The Wolves of Leninsky Prospekt by Sarah Armstrong @sandstonepress @rkbookpublicist @sarahsiobhana #BlogTour #BookReviw #TheWolvesOfLeninskyProspekt

Firstly I wish to thank Ruth Killick of Sandstone Press for inviting me on the Blog Tour for THE WOLVES OF LENINSKY PROSPEKT by Sarah Armstrong



It’s 1973 and Martha has been sent down from Cambridge for distributing left-wing leaflets and doing no work. To escape parental disapproval, she marries her friend Kit, posted to Moscow by the diplomatic service. Kit is gay, but having a wife could keep him safe. In Moscow, Martha struggles to make sense of a difficult but fascinating new world.

Who can she trust? Who can she even talk to? She takes Russian lessons, makes the wrong friends, becomes familiar with a strange and wonderful city, and unwittingly becomes a spy.


The Wolves of Leninsky Prospekt

Spy thriller; espionage; Bernie Gunther; thriller; Cold War; Russia; Bourne; John Le Carre; Feminist


I was truly fascinated by this story as it follows rebellious Martha, the daughter of an upper middle class family in the 1970’s. Martha has recently been sent home after losing her place at Cambridge University after being caught on camera protesting about the exclusion of women from Trinity college. But what seemed as a good idea at the time has now put Martha in a position that she certainly does want to be in, back home under the control of her not so impressed parents. They are in the process of arranging a position as a pre school teacher for her when a once in a life time deal comes up.

Kit is a bestie of Martha’s brother and working as a junior minister in Russia. The thing is Kit is gay but in 1970 he is well and truly staying in the closet. A marriage of convenience is agreed between them. which gives Kit the outward appearance he needs and the chance for Martha to escape the over baring parents that wish to clip her wings.

I loved the comparisons of 1970’s Britain and Russia and how each had views of the other. Martha really hadn’t a clue what she was letting herself in for with this deal. The high-rise accommodation was very basic and she, as all foreigners working there were constantly monitored. There was definitely no caging the inquisitive Martha. She had a daring about her that took her into the real Russia, not abiding to the rules of a diplomats wife.  A suspected suicide and disappearance of people make putting a foot out-of-place feel pretty deadly.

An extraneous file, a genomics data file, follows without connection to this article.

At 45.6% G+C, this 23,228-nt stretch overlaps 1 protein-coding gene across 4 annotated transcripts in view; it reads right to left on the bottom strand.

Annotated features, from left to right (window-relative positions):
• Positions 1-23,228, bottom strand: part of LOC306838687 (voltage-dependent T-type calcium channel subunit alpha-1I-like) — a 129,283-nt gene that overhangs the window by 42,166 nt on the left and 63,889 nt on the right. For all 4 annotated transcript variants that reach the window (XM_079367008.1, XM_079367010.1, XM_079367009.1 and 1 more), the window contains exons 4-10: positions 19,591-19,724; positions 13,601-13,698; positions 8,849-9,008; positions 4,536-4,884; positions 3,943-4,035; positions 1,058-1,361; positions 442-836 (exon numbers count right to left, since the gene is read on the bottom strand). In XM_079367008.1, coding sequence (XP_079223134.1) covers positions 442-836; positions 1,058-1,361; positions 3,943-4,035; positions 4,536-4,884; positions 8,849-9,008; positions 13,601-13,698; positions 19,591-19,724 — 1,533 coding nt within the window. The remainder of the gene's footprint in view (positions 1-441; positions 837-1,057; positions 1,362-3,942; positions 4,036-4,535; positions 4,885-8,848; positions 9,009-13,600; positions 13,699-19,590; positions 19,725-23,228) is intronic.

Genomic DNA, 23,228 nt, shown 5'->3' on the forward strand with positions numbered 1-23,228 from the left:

The characters were fascinating especially Eva, a former Brit now living in the Russian sector, where an unusual and dangerous friendship is formed. Strange alliances and encounters are a thing that Martha cannot stay away from while at the same time the British diplomats wives are becoming hostile because of her absence at their gatherings.

At first meeting of Martha I thought of her as a spoilt young woman but she does a tremendous amount of growing in Russia with an obvious love for the country. She adapts quickly to situations, where I was left open-mouthed when huge buildings and churches just simply vanished with terrified local people swearing that they had never existed. Maps were useless as whole areas constantly changed. A brilliant story that focuses on the wives of these diplomats and the consequences of not following the rules.

If you like this sort of cold war thriller then this will hit the spot. I loved it!


Sarah Armstrong

Sarah Armstrong is the author of The Insect Rosary (‘a brave debut’- Anne Goodwin) and The Devil in the Snow (‘an intriguing and compelling story – Liz Trenow). Her short stories have been published in magazines and anthologies, and she teaches undergraduate and postgraduate creative writing with the Open University.

Sarah lives in Colchester with her husband and four children, and will be available for a limited number of interviews in the run up to publication.


Twitter: @sarahsiobhana


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